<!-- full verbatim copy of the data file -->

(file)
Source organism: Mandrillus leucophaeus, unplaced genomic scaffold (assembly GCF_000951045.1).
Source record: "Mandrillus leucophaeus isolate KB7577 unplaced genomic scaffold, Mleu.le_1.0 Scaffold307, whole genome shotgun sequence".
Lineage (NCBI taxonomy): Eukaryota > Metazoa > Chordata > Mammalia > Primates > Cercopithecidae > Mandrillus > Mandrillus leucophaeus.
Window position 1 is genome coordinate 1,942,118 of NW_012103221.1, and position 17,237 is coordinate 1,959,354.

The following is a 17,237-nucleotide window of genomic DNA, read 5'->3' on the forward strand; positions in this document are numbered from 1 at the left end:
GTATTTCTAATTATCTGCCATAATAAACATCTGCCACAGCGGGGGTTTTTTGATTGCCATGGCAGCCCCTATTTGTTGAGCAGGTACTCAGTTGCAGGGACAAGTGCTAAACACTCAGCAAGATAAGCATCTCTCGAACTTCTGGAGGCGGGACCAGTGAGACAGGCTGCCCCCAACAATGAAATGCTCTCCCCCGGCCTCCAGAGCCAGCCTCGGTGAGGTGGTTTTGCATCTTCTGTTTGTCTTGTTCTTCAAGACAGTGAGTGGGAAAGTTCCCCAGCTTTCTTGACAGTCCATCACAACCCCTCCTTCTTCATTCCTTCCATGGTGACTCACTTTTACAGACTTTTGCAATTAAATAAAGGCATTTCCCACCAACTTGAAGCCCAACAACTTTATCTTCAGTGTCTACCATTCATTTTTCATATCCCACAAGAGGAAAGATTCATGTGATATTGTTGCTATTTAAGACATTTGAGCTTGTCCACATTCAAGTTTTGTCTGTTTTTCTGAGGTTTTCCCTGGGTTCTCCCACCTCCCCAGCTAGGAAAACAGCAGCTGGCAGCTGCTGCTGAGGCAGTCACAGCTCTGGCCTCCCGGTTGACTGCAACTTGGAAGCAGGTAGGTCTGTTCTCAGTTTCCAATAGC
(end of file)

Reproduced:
Source organism: Mandrillus leucophaeus, unplaced genomic scaffold (assembly GCF_000951045.1).
Source record: "Mandrillus leucophaeus isolate KB7577 unplaced genomic scaffold, Mleu.le_1.0 Scaffold307, whole genome shotgun sequence".
Lineage (NCBI taxonomy): Eukaryota > Metazoa > Chordata > Mammalia > Primates > Cercopithecidae > Mandrillus > Mandrillus leucophaeus.
Window position 1 is genome coordinate 1,942,118 of NW_012103221.1, and position 17,237 is coordinate 1,959,354.

The following is a 17,237-nucleotide window of genomic DNA, read 5'->3' on the forward strand; positions in this document are numbered from 1 at the left end:
GTATTTCTAATTATCTGCCATAATAAACATCTGCCACAGCGGGGGTTTTTTGATTGCCATGGCAGCCCCTATTTGTTGAGCAGGTACTCAGTTGCAGGGACAAGTGCTAAACACTCAGCAAGATAAGCATCTCTCGAACTTCTGGAGGCGGGACCAGTGAGACAGGCTGCCCCCAACAATGAAATGCTCTCCCCCGGCCTCCAGAGCCAGCCTCGGTGAGGTGGTTTTGCATCTTCTGTTTGTCTTGTTCTTCAAGACAGTGAGTGGGAAAGTTCCCCAGCTTTCTTGACAGTCCATCACAACCCCTCCTTCTTCATTCCTTCCATGGTGACTCACTTTTACAGACTTTTGCAATTAAATAAAGGCATTTCCCACCAACTTGAAGCCCAACAACTTTATCTTCAGTGTCTACCATTCATTTTTCATATCCCACAAGAGGAAAGATTCATGTGATATTGTTGCTATTTAAGACATTTGAGCTTGTCCACATTCAAGTTTTGTCTGTTTTTCTGAGGTTTTCCCTGGGTTCTCCCACCTCCCCAGCTAGGAAAACAGCAGCTGGCAGCTGCTGCTGAGGCAGTCACAGCTCTGGCCTCCCGGTTGACTGCAACTTGGAAGCAGGTAGGTCTGTTCTCAGTTTCCAATAGC